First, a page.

Scott Connor wrestles with Commendatore in Don Gio

Academy of Vocal Arts’s lusty production of Mozart’s Don Giovanni finishes up it area run today. Tito Capobianco returned  to direct, but had to leave the production when his wife, Elena, passed away. Justin Johnson, the assistant director, took over and equal credit should go to both for the finished production. 

Capobianco’s signatures are immediately apparent in the pulse of the scenes, the naturalness of the characters and, the ensemble quality of the cast. Conductor Christopher Macatsoris and AVA orchestra just hurl us into the opera’s musical grandeur, drama and wit

The dizzying narrative of love, lust and all the ironies in between unfolds from the initial darkness of the overture that gives way to thrilling Mozartian effervescence. It underscores the lusty scene onstage as Don Giovanni in a mask breaks in Donna Anna’s boudoir, peals off his coat of arms and molests her on a red velvet divan where she sleeps. Anna either thinks it is her husband to be, or pretends to be dreaming. Scott Connor just owns Don Gio’s lustful swagger and as offensive as that can be to contemporary audiences, his basso is big, assured and as sublimely lithe as Mozart’s music.

He toys with the emotions and bodies of all of the townswomen as he bests the men who try to stop him, in the bedroom and the town square. Bass-baritone Musa Ngqungwana as Leporello, DG’s manservant, is vocally commanding in a breakout role, attending to broad comedy and scabrous asides.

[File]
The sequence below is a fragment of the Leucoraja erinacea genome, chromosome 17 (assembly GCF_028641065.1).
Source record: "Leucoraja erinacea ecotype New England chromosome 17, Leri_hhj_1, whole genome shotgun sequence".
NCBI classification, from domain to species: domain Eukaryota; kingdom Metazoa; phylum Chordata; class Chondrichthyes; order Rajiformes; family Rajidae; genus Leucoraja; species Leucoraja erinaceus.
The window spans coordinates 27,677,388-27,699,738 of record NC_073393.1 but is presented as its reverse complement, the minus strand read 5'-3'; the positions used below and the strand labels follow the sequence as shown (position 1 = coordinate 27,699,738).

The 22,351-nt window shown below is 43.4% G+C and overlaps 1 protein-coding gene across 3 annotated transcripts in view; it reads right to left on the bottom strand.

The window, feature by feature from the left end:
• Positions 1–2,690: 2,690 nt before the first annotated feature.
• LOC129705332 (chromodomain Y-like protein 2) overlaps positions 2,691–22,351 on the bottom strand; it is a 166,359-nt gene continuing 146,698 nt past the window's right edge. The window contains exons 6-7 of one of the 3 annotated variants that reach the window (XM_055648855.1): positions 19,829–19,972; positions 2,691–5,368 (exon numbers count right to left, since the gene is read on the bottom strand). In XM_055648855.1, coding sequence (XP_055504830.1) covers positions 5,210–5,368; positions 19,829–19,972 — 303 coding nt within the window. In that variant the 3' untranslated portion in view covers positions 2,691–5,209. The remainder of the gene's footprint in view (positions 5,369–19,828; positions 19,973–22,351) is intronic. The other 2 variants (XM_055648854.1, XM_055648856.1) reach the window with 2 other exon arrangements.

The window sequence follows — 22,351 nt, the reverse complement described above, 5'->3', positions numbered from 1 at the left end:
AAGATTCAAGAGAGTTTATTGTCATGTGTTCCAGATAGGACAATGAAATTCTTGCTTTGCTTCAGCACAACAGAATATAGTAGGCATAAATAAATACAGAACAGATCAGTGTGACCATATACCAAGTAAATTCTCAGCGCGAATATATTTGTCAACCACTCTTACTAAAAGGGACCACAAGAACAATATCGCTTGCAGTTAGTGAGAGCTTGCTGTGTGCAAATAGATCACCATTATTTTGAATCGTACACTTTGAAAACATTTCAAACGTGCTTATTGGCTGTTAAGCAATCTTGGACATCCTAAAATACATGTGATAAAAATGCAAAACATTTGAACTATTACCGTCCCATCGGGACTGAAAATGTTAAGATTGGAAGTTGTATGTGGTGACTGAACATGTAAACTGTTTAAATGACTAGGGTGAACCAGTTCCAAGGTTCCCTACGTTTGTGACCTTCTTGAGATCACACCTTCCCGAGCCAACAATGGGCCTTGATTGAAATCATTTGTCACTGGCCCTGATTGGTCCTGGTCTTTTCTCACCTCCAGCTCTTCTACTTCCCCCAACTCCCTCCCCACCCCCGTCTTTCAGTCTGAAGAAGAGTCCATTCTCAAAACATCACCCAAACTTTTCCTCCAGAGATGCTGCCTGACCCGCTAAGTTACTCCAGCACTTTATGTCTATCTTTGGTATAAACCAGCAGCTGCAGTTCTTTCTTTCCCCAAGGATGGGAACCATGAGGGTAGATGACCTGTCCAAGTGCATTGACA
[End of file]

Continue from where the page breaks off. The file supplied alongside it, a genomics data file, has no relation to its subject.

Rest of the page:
The women wrestling with Don convey well their conflicted passion, for lust and revenge. Soprano Alexandra Maximova is Donna Anna, his first conquest, doesn‘t over-sing the ariatic laments when she finds out he has lanced her father. In contrast, soprano Chloe Moore is a belty soprano playing Elvira, the cuckolded wife, for its humiliating comedy. Chrystal E. Williams is the new bride Zerlina, who is seduced by the Don on her wedding day and knows how to flirt heavily with a light mezzo.

Other outstanding performances are Zachary Nelson, bass-baritone, as the hapless husband and tenor Luigi Boccia saving all of his muscle as Ottavio, for the third act floating those unending vocal lines. The final tableaux of Don Giovanni being visited hell by that specter in armor was rendered fog, red fabric among the bacchanalian frescos and one icy basso hurling him to hell.

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